It can be argued that poker, in its modern sense, was first played on riverboats on the Mississippi River in the early nineteenth century, but the origins of the game are believed to be much older. The sixteenth-century card game known as ‘primiera’in Italy and ‘primera’ in Spain has many similarities to modern day poker and, in turn, provided the basis for the seventeenth-century games known as ‘poque’ or ‘pochen’, which were played in France and Germany, respectively.

Poque was subsequently transported across the Atlantic Ocean by French colonists to territories in North America, which was acquired by the United States in the early years of the nineteenth century. The name ‘poque’ was anglicised to ‘poker’ by English-speaking settlers and, thereafter, the game evolved to resemble the modern version, with a 52-card deck and five-card hands for each player.

The evolution of Las Vegas from a cultural backwater to a major tourist destination in the early twentieth century may have done plenty for the local economy, but casino operators were not keen on poker from a money-making perspective. Nevertheless, as the only casino game where gamblers could play against each other, rather than the house, poker was popular with patrons, so most gambling houses ran a poker room.

Down the years, different versions of poker, including five-card draw, seven-card stud and the current favourite, Texas hold ‘em, have fallen into or out of fashion at various times. Nevertheless, while the ‘boom’ period in the early years of the twenty-first century may have subsided, poker remains the most popular card game on the planet, with an estimated hundred million players worldwide.

What’s the history of blackjack?

Blackjack is derived from the ancient game of ‘twenty-one’, which is believed to have existed in Spain, as ‘veintiuna’, in the seventeenth century and subsequently spread to France, as ‘vingt-un’, or ‘vingt-et-un’, the surrounding countries, including Britain, and eventually to America from the early eighteenth century onwards. Vingt-un, albeit occasionally pronounced, and written, as ‘Van John’, was played under its French name in Britain and America throughout the nineteenth century.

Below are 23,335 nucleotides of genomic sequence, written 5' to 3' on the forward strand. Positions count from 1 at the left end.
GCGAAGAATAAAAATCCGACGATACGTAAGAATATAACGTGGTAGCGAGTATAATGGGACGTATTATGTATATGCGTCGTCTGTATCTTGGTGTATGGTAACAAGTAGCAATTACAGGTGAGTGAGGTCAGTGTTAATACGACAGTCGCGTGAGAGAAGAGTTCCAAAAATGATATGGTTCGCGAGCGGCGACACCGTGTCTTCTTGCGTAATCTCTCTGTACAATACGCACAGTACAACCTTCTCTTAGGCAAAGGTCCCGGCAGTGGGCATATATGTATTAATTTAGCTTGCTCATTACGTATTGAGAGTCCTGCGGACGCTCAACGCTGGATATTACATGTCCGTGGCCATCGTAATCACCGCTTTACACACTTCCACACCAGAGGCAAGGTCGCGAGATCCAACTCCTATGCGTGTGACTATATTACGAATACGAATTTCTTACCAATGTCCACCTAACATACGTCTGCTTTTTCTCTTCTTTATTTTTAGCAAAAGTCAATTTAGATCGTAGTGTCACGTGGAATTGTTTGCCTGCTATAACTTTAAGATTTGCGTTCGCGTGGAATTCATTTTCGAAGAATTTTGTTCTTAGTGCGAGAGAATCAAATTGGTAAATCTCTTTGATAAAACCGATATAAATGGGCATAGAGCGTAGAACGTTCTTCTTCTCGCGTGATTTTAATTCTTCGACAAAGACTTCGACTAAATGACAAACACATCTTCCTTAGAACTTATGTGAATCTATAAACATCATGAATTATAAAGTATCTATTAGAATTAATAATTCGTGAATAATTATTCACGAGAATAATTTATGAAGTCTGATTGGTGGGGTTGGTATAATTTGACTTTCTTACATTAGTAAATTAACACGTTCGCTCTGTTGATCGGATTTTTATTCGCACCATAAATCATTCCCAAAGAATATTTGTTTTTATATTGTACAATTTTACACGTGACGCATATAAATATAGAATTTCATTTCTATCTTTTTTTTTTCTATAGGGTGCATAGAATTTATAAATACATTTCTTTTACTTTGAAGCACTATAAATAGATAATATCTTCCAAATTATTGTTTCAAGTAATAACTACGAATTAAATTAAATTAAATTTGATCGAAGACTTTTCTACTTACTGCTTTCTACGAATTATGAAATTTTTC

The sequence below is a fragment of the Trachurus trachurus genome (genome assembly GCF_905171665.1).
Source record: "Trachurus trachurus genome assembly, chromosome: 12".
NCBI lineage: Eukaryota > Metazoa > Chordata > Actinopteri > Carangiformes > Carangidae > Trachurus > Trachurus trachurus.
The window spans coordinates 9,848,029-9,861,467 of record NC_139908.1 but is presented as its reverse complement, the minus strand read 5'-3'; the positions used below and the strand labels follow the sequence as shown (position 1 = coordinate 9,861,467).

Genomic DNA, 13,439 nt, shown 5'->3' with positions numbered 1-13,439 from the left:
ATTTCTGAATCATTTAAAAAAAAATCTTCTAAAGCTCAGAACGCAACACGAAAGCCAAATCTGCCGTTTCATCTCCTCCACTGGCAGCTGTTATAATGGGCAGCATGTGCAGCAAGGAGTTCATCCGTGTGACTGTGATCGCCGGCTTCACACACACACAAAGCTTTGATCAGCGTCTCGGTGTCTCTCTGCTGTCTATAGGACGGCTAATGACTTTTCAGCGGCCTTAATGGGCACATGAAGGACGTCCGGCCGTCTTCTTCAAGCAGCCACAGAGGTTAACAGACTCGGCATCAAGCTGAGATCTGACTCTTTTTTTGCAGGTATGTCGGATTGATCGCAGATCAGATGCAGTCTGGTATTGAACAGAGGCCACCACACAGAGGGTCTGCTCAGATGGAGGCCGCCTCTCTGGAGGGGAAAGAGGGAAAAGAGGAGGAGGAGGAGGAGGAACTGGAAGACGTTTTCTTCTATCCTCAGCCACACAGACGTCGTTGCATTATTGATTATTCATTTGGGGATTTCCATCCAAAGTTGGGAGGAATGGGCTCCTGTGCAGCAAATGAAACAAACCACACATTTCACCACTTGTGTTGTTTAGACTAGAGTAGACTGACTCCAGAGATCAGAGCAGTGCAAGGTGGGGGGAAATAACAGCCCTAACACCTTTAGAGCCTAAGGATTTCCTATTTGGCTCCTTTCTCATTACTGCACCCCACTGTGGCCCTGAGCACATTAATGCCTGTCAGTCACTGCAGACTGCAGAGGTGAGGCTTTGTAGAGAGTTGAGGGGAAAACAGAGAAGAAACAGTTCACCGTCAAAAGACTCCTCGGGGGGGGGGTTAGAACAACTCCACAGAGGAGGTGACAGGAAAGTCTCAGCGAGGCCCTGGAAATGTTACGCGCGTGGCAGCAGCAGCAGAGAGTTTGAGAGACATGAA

However, until 1931, when gambling was legalised in Nevada and the first gaming licence was awarded to the Northern Club on Fremont Street, Las Vegas, vingt-un was played in illicit casinos and speakeasies. In fact, blackjack wasn’t called actually ‘blackjack’ until the twentieth century; in the early days of legitimate gambling in Las Vegas, casinos offered a series of promotional bonus payments, one of which was 10/1 against a hand consisting of the ace of spades and the jack of spades or the jack of clubs or, in other words, a ‘black jack’. Of course, that bonus payment for ‘blackjack’ no longer exists – the best modern patrons can hope for is odds of 3/2 and, even then, only in a standard, six-deck game – but the name stuck.

Following the publication of basic blackjack strategy – a mathematically correct set of rules for playing any hand – in the Fifties, blackjack quickly rose to become the most popular casino game in Las Vegas. Subsequently, in the face of multi-deck shoes and apparently minor rule changes, not least cutting the payout on blackjack to 6/5 in all bar single-deck games, the popularity of blackjack has waned slightly. Even so, blackjack remains the second most popular card game on the Las Vegas Strip, after baccarat.